AND the Puerto Rican people are BADASS! I am continually humbled and inspired by their genius persistence. As Lola Rodriguez wrote – “Cuba and Puerto Rico are the two wings of one bird”. There is a strong revolutionary spirit in Puerto Rico. There is a strong will for freedom. And this is a key moment for freedom, in the same way that it is everywhere!

Check out this Naomi Klein video and article that puts this moment in perspective.

I want to be clear – that freedom isn’t separate from us. It starts with each of us getting free – recognizing how we are being harmed by colonization and taking steps to heal. I am a settler-colonizer. My white family has benefitted from the removal of indigenous people from their land so that we could farm. This is not ever talked about in our family, nor in our schools, nor in the media. We do not openly talk about, or even think about, how we are complicit in the oppression/pain/suffering of the people who have been colonized.


Over the past few years I’ve been working much more intentionally on recognizing how my mind has been colonized – individualistic thinking, belief in separation, importance of perfection, worship of the written word. This thinking influences my actions. I’m working to interrupt that colonized thinking. I have gone to workshops with indigenous elders and healers. I have been talking more openly about the places in my life where I put myself and my family over the collective, where I am contributing to the harm being done to the land and to other living beings. Decolonizing my thinking and action is sometimes uncomfortable, AND it is making it possible for me to build authentic relationships with people who have been colonized and to take solidarity action for their decolonization efforts.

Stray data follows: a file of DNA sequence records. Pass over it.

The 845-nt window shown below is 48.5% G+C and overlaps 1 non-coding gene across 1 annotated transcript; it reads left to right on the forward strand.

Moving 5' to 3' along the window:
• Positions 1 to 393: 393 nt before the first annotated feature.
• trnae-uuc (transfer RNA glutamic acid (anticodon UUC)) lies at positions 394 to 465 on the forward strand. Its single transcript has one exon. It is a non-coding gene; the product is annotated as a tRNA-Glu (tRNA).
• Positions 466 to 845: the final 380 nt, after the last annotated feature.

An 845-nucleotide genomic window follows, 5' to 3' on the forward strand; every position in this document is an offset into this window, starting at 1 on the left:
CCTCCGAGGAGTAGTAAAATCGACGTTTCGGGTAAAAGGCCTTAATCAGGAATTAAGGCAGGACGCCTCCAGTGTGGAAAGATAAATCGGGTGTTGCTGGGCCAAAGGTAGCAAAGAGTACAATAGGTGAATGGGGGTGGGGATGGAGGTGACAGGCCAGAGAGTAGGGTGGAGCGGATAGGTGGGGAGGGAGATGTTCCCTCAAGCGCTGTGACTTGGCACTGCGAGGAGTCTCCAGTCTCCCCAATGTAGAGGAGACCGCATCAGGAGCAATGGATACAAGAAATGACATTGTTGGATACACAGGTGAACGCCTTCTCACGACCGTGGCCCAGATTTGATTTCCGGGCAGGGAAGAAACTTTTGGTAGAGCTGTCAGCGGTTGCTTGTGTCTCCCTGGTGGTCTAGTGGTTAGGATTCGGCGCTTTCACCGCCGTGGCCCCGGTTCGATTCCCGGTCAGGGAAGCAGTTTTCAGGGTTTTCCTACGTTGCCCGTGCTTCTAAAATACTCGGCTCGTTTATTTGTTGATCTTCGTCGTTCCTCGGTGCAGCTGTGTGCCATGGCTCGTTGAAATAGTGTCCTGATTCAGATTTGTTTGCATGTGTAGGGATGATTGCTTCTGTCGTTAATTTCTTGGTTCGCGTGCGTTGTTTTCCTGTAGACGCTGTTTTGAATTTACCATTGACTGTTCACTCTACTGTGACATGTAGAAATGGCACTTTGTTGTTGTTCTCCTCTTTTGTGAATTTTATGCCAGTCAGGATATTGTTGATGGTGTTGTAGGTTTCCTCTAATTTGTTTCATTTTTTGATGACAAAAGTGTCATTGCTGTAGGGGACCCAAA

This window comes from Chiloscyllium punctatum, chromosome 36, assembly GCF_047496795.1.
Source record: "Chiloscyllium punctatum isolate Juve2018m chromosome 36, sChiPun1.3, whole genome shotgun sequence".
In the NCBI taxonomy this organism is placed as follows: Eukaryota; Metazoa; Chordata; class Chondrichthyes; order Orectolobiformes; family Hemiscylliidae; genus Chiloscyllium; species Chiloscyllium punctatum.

“In the truest sense of the word, for the recently colonized (indigenous and POC) “decolonization” is not a metaphor. Those in the dominant society are being asked to avoid using “decolonization” to refer to ideas or actions that do not hold indigenous resistance, sovereignty, land restoration, and other repatriations at the center.” quote from Unsettling America


In a 2012 referendum 5.5% of Puerto Ricans voted for the islands to be decolonized – they want Puerto Rico to become a sovereign nation. When I recognize and heal from colonization I am able to show up for the decolonization efforts of Puerto Ricans.


El Fondo de la Resiliencia I want to share with you a project in Puerto Rico that is responding to very real needs and building a decolonized food system at the same time. A month ago I met Tara at a conference. She was presenting about the Fondo de Resiliencia. Before the Hurricane she was working on a healthy food revival in PR – a PR that grows its own food, instead of importing 80% of it. A PR that rejects Monsanto – it is currently the #1 spot for GMO seed testing. And now, the need is even greater. Food is so expensive. Farmers need support. Farmers need to save seeds. Tara, who is very well networked in PR, is working to change the food system in PR, not just for now, but for the future. She and her group are working for food sovereignty, or local control of the food system.